Welcome to Dining Confidential, a monthly column in which local chefs talk about their favorite restaurants, bars, and cafes in Portland, highlighting their own restaurant’s ethos and sharing fun personal takes. Know of a chef you’d like to see featured? Let us know via our tip line.
Just over a year into Canard’s expansion to Oregon City, chef and owner Gabriel Rucker still feels great about bringing his high-brow, low-brow, French-ish cuisine to the suburbs. “I’ve grown older — as a father, a husband, a chef — so to have some different scenery is nice,” he says. “I live in Milwaukie; it’s nice to operate a restaurant that services a smaller community than just Portland.”
Rucker has plenty of experience servicing Portland, however: Rucker opened Le Pigeon, arguably Portland’s most iconic restaurant of this century, 17 years ago, meaning he has spent nearly half his life on the same three-cook line, on the same corner of East Burnside, give or take a few spinoffs along the way.
Much of Portland dining seems to orbit around Rucker’s principals, consciously or otherwise. Tasting menus come and go; Le Pigeon remains. Every variation of elevated junk food that we’ve seen in the past five years (“that’s been my schtick since the beginning,” he quips) feels like a dot that’s easily connected to Canard’s steam burgers. Rucker says the key to his longevity is remaining steadfast in his personal identity while staying open to new possibilities in the workplace. “Never completely reinvent yourself, but always grow,” he says. “It’s important to have one-and-a-half feet in who you are, in what people come to love about you, but then to always be willing to put that half-foot forward. ... I’m just being true and focusing on what’s delicious.”
We caught up with Rucker to talk about where he likes to dine in Portland and beyond, from the joy of supporting old friends to 10 a.m. bacon cheeseburgers. This interview has been edited and condensed for clarity.
Eater: So where does one of Portland’s most known chefs like to eat on his time off?
Rucker: This is the hardest question I ever get asked. I’ll preface this by saying that 12 years ago, my wife and I started a family, we have three kids now, and having kids does alter the amount of time that you dine at home. The kind of restaurants I go to are different. One of my flaws is that I don’t make enough time to go out and eat, but I love it and find true joy in it.
Where do you and your wife go for a fancy dinner without the kids?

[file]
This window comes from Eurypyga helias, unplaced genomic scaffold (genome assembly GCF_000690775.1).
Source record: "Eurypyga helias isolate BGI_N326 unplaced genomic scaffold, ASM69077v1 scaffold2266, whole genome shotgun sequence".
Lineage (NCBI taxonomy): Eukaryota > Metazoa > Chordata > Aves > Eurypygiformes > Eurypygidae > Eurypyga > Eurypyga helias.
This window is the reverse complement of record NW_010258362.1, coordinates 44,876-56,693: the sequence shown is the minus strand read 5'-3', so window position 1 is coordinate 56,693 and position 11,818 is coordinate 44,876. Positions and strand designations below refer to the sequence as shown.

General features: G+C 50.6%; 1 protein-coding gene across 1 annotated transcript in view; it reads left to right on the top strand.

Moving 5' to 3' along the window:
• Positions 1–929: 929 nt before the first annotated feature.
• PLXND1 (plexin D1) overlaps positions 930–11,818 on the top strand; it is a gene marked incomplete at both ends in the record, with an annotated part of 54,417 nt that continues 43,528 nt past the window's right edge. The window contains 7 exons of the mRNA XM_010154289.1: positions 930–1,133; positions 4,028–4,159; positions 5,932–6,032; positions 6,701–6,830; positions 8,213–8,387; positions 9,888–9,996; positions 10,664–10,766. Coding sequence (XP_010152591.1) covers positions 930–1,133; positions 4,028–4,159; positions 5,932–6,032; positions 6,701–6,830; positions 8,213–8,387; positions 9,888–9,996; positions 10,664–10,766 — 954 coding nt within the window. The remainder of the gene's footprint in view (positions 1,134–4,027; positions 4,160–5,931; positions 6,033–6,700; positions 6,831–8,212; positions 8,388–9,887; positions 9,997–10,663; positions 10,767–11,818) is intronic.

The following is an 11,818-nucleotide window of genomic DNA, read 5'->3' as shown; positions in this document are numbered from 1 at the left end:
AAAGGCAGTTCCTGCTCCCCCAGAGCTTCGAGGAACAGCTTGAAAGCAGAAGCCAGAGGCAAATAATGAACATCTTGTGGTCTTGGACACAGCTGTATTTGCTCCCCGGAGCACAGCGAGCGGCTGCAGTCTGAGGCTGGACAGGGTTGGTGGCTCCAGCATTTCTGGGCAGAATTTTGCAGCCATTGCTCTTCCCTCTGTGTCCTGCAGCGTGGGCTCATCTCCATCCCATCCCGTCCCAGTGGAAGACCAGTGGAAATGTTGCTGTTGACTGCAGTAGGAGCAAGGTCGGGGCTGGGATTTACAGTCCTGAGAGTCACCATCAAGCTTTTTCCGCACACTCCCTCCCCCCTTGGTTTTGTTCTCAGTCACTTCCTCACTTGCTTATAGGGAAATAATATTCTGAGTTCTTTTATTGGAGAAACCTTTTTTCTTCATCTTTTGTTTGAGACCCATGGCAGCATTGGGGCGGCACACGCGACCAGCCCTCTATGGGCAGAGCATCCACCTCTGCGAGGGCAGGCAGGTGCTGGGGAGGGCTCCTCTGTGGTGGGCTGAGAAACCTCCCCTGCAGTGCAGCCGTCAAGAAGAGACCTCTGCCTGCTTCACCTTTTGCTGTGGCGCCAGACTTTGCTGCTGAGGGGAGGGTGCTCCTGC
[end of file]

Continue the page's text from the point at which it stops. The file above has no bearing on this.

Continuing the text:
When it comes to nice restaurants, Arden is an absolutely fantastic experience. [Executive chef] Erik Van Kley is one of the most talented people. Le Pigeon would not be Le Pigeon if Erik didn’t take my job as sous chef to get it up and going. He’s one of the most talented chefs in this city and has his own vision of unique food. His identity is on the menu, and he’s someone I respect so much.
What’s your family’s go-to takeout option?
My favorite ramen in town is Kinboshi, right next to Le Pigeon, so it’s easy to take home and the whole family loves it. I love that you can add on chiles and extra crispy pork and create your own bowl the way you want it.
For the Milwaukie and Canard Oregon City crowds, what are your favorite places that are closer to home?
There’s this place called Ma-Kin Thai and Sushi, it’s in an industrial business park, and my wife discovered it. They have this spicy basil half duck, you get it stewed with rice and veggies. It pulls off the bone. We can always get a table there, my wife gets sushi, my kids get California rolls, everybody wins.
When it comes to getting breakfast, the place my family and I have been to by far the most is the Shari’s in Milwaukie. It’s my daughter’s favorite restaurant. It’s the kind of place where we come in, they recognize our family, we recognize them. On a weekend, you don’t wanna wait in Portland brunch lines.
And what do you get at Shari’s?
I’m, like, a notorious bacon cheeseburger for brunch guy. I’m up really early; on the weekends I’m usually up at 4 or 5 a.m. By the time 10 o’clock rolls around, I’ve been awake for so long, I’ve worked out, and I don’t need pancakes.
Another great place in my hood is the Milwaukie Cafe and Bottle Shop. It’s a small, they have a little smoker and make Southern biscuits, pimento cheese, brisket, and they have a little bottle shop of cute wines you can buy. That restaurant reminds me of everything I loved about going out to brunch in Portland when I first moved here. Funky, food-focused, cool skateboard art hanging up, nice chefs that are cooking and say hi to you.
I don’t mean to plug my own restaurant, but we go to Canard in Oregon City a lot. One of my kids’ favorite things are the Tokyo hot chicken tenders.
A lot of people don’t think of chefs sitting down and eating at their own restaurants.
It’s a very healthy thing to do, to know the difference between this side [the dining room] and that side [the kitchen]. I try to eat at Le Pigeon at least once a year to remind myself, ‘Oh, this is why people still like it.’